API-INAGA anticipating more incentives for Indonesia geothermal development

API-INAGA anticipating more incentives for Indonesia geothermal development Prijandaru Effendi, Chairman INAGA (source: INAGA)
Carlo Cariaga 10 Oct 2022

The Indonesian Geothermal Association is expecting more incentives to be announced as part of the Presidential Regulation 112 for the development of geothermal projects in Indonesia.

The Indonesian Geothermal Association (INAGA) / Asosiasi Panas Bumi Indonesia (API) is awaiting announcement of further incentives as part of the Presidential Regulation 112/2022 or the “Acceleration of Renewable Energy Development for the Provision of Electricity.”

We reported on the new policy several weeks earlier with details on the new power purchase rates from geothermal power plants. However, the policy also has a provision for derivative incentives for geothermal developers, both fiscal and non-fiscal. These are the incentives that API-INAGA are waiting for as indicated by Head of API Priyandaru Efendi.

Priyandaru clarified that the power purchase rates indicated in the policy were different than those proposed by the API. The highest benchmark price was actually lower than what was proposed by the API under a feed-in-tariff (FIT) mechanism. However, Priyandaru noted that the policy had “sweeteners” in the form of fiscal and non-fiscal incentives.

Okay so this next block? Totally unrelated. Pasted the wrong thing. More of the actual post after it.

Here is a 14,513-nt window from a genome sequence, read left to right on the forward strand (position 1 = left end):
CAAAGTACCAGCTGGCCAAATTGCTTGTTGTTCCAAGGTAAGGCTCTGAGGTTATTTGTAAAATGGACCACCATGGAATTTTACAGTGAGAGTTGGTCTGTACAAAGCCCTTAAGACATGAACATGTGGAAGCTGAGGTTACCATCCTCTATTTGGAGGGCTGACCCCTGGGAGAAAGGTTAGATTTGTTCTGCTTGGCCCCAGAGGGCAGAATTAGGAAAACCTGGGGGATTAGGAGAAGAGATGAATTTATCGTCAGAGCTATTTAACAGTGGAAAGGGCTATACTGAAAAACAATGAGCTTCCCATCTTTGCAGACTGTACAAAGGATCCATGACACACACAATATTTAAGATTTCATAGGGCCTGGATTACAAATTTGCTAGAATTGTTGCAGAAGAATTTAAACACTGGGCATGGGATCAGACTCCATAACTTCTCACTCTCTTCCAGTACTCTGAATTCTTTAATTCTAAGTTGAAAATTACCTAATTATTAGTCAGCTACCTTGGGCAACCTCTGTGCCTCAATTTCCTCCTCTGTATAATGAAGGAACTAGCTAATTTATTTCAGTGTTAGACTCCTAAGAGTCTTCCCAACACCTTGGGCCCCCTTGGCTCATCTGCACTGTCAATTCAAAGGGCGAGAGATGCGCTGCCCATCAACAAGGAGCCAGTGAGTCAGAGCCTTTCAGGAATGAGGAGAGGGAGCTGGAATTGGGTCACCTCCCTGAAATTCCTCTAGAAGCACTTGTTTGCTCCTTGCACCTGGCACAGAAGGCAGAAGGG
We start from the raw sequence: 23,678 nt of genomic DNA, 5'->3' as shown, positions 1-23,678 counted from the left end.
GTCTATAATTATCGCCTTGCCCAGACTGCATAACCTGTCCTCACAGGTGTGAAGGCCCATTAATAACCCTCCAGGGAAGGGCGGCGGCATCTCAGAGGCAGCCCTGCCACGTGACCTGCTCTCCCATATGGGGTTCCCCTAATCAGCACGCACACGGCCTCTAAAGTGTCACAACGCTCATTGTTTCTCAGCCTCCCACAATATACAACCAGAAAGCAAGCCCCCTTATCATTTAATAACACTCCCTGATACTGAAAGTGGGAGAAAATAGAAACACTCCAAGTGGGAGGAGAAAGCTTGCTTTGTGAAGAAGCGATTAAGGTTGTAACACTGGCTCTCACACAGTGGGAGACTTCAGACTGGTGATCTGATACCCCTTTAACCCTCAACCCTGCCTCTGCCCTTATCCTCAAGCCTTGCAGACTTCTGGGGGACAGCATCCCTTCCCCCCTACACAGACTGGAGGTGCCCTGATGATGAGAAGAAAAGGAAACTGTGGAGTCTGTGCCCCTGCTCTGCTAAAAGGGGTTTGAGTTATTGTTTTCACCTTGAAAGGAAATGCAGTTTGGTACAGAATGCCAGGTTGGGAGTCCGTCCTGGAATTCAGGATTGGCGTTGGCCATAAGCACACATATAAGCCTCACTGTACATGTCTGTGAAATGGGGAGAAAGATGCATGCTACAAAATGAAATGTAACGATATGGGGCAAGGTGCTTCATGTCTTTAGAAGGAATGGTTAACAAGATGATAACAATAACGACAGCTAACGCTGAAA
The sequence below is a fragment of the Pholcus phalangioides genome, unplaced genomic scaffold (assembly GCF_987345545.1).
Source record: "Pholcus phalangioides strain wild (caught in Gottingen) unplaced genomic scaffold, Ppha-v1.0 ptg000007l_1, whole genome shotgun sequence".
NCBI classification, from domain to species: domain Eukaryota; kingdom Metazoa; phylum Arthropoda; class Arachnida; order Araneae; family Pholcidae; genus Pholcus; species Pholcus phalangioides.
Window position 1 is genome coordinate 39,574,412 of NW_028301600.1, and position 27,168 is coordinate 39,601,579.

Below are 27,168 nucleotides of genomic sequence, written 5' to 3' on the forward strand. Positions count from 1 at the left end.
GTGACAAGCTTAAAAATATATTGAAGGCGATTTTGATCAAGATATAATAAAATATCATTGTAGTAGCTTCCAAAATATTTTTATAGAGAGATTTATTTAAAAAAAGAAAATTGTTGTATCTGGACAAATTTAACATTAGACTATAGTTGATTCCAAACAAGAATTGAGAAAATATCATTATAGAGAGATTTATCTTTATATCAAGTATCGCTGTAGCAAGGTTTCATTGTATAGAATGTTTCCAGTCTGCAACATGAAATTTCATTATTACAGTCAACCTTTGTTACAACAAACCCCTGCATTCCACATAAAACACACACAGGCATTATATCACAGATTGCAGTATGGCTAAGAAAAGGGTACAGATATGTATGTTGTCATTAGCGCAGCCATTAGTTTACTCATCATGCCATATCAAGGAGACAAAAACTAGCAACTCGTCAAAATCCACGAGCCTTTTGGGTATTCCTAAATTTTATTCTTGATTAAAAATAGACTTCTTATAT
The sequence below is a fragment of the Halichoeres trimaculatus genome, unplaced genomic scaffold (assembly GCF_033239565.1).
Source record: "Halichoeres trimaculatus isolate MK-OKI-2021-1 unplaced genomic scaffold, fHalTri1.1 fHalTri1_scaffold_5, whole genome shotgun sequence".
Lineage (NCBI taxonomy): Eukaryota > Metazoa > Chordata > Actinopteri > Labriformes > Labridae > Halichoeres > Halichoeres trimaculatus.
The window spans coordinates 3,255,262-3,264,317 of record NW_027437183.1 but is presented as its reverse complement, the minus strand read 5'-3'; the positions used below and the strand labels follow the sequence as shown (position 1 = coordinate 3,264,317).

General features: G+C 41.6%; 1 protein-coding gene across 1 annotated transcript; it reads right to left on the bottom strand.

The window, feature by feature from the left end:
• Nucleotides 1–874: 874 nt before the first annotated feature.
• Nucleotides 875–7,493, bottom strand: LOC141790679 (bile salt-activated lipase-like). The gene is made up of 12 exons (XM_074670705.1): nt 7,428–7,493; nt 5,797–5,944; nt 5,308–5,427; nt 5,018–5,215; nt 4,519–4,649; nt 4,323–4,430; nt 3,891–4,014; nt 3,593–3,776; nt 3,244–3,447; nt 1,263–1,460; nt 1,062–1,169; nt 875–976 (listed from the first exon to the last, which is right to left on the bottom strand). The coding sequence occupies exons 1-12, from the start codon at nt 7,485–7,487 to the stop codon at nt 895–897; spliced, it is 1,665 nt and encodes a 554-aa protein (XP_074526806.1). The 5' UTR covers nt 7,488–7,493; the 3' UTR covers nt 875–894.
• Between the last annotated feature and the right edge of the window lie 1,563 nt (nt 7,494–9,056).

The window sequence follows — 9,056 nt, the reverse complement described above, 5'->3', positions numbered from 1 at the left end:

According to Article 22 of Paragraph 2 of the Presidential Regulation, fiscal incentives can take the form of income tax facilities, exemption from import duties, land and building tax facilities, and support for financial facilities through guarantees assigned by the government. The regulation did not specify which non-fiscal incentives can be granted, except that they will be provided by the central government or the local governments in accordance with statutory provisions.

To this end, the API expects at least two specific incentives:

  • Exemption from the Land and Building Tax (PBB). Priyandaru says that this is quite a significant cost that amounts to about 2% of a project’s revenues. This is on top of other bills that geothermal developers have to pay such as a production bonus (0.5% of gross income) and royalty fees.
  • Value added tax (VAT) incentives for the engagement of local services and purchase of domestic supplies.

The API is also appealing for technical guidelines for the negotiation of electricity purchase prices between geothermal developers and state-owned electricity company PT PLN. Priyandaru suggests that the Government designate an independent consultant as third party for when price negotiations have not been concluded after 6 months.